Archive for October, 2014

Help us identify these school children

Wednesday, October 22nd, 2014

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Email any information you can about these people to Bev Lasure, vtrealtr@sover.net.

18, 19,  are  Raymie Durphy and Bill Flanagan, but which is which?

3. Carroll Rumrill

4. Carl Rumrill

21. Ildolyn Flower

Dr. Friend Sturtevant (1767-1830)

Tuesday, October 14th, 2014

Extracted from the Spring 2006 Hartland Historical Society Newsletter.

Dr. Friend Sturtevant was the 13th of Dr. Josiah Sturtevant’s children. Dr. Josiah was a Tory and died as a result of his treatment at the hands of Boston patriots. Dr. Friend was studying medicine with his half-brother, Dr. Thomas Sturtevant of Middleboro , when his mother and some of his sisters and at least one of his younger brothers went to Vermont. In 1793 he married at Middleboro, Mass. , Sarah Porter. After a brief experience of frontier life at Holland Patent, near Rome, N.Y. they settled in Pittsfield, Mass. by the spring of 1795. Ten years later, Dr. Friend moved his family to Woodstock and in 1807 to Hartland where he practiced until his death at age 63. During the war of 1812 Dr. Friend served for a time with the U.S.Army as a surgeon, being stationed at Plattsburg, N.Y. , but was taken sick and returned before the war finished.

The Sturtevant family first lived in Hartland Four Corners, occupying the house that is now the Skunk Hollow Tavern, which was then ornamented with a gambrel roof. The Dr. was the only educated physician in town for many years. (I question this as Dr. John Harding preceded Dr. Sturtevant but perhaps Dr. Harding did not have the same level of education . C.Y.M. ) He had an extensive practice ,and was as successful as the average of country practitioners. Let us now imagine how Hartland Four Corners looked when the young family came to live there..There were no buildings except the tavern which stood on the southeast corner in the village, the home that they occupied, and one other occupied by Captain Farwell who owned and ran a sawmill on the brook nearby; these with the schoolhouse made up the town. Later on the family moved to Three Corners and lived in the house that would later become the Congregational parsonage ( now Jane McClelland’s ). Here the good Dr. tied his horse and dispensed pills and plasters in the good old way, and, proving a good Samaritan to many a troubled household. No matter who called, poor or rich the Doctor must go and let the winter winds blow , he and his faithful horse must brave the tempest. The Doctor was a jovial, free-hearted , merry man, exceedingly fond of those things which go to make the happy part of the world - liked his joke and never lost a good opportunity.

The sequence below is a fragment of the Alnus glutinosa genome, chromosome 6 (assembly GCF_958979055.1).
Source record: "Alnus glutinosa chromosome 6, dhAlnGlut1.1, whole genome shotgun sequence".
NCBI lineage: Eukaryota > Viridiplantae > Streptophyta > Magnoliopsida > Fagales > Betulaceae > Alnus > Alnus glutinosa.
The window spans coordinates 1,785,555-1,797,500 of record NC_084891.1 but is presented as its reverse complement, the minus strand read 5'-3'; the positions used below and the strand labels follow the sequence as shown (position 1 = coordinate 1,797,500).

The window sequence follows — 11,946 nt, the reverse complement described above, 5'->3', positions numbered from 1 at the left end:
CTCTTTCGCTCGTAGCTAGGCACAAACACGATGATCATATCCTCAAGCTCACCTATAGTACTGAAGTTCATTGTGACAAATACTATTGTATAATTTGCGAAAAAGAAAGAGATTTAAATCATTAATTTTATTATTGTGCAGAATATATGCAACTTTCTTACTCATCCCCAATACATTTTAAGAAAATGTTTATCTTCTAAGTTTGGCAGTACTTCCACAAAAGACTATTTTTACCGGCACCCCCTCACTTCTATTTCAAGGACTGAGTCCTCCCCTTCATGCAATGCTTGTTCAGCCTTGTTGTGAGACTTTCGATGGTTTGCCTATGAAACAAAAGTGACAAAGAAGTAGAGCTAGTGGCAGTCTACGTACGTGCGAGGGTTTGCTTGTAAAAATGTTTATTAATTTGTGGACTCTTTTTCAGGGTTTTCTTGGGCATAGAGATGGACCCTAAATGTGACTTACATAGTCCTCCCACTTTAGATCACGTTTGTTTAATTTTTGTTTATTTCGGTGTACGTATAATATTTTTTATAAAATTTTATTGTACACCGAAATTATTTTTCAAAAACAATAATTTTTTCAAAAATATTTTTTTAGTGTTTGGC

Thus we see his life ran through times of war and times of peace, caring for his patients in the midst of a wilderness peopled with savages, where he got lost frequently and had to remain in the woods all night - binding up the wounds of those gallant fellows who fought to sustain the honor of the republic and plying his profession in a peaceful community where savage Indians and war were things of the past. He was taken ill early in the year 1830 and failed gradually till he died Aug 26th at the age of 63. His wife survived him and died in 1864 at the age of 92.

This was taken from an unidentified newspaper article.

Lucia Summers (1835-1898): First Resident Botanist in the Pacific Northwest

Thursday, October 2nd, 2014

Lucia Summers was a pioneer botanist in the Pacific Coast states between 1871 and 1898. She experienced the Northwest landscape as it was just beginning to be altered by the first generation of European settlers. When she arrived in Seattle with her husband, the Rev. Robert W. Summers (the first Episcopal priest in Seattle), it had been a mere 17 years since the arrival of the first permanent European settlers. Seattle of 1871 was little more than a village of about 1500 inhabitants. Lucia was well educated, and an accomplished linguist and musician, when she arrived in Seattle at the age of 34.

Lucia’s given name was Susan Ann Noyes, and she was born in Hartland, Vermont, on November 22, 1835, the older daughter of Benjamin Noyes and Julia Ann Bartlett. Her nickname Lucia was probably in honor of her father’s first wife, who died in 1831. Lucia had one sibling, a sister, Lavinia, who was born in 1839 (Noyes 1904). Lucia’s father Benjamin was listed in the 1860 census as a “master carpenter,” with a combined value of real estate and personal property of $2900, a considerable amount at that time. The Noyes were a long established New England family, and sufficiently affluent for Lucia to receive an advanced education, unusual for women at that time.

Some time during the 1850s, Lucia’s family moved from Vermont to Hannibal, Missouri, where she met her future husband, Robert William Summers. They were married there on July 17, 1859. Hannibal, of course, is the river town along the Mississippi that was the childhood home of Samuel Clemens (Mark Twain).

You can read an expanded article about her work by clicking here (PDF, 422kb).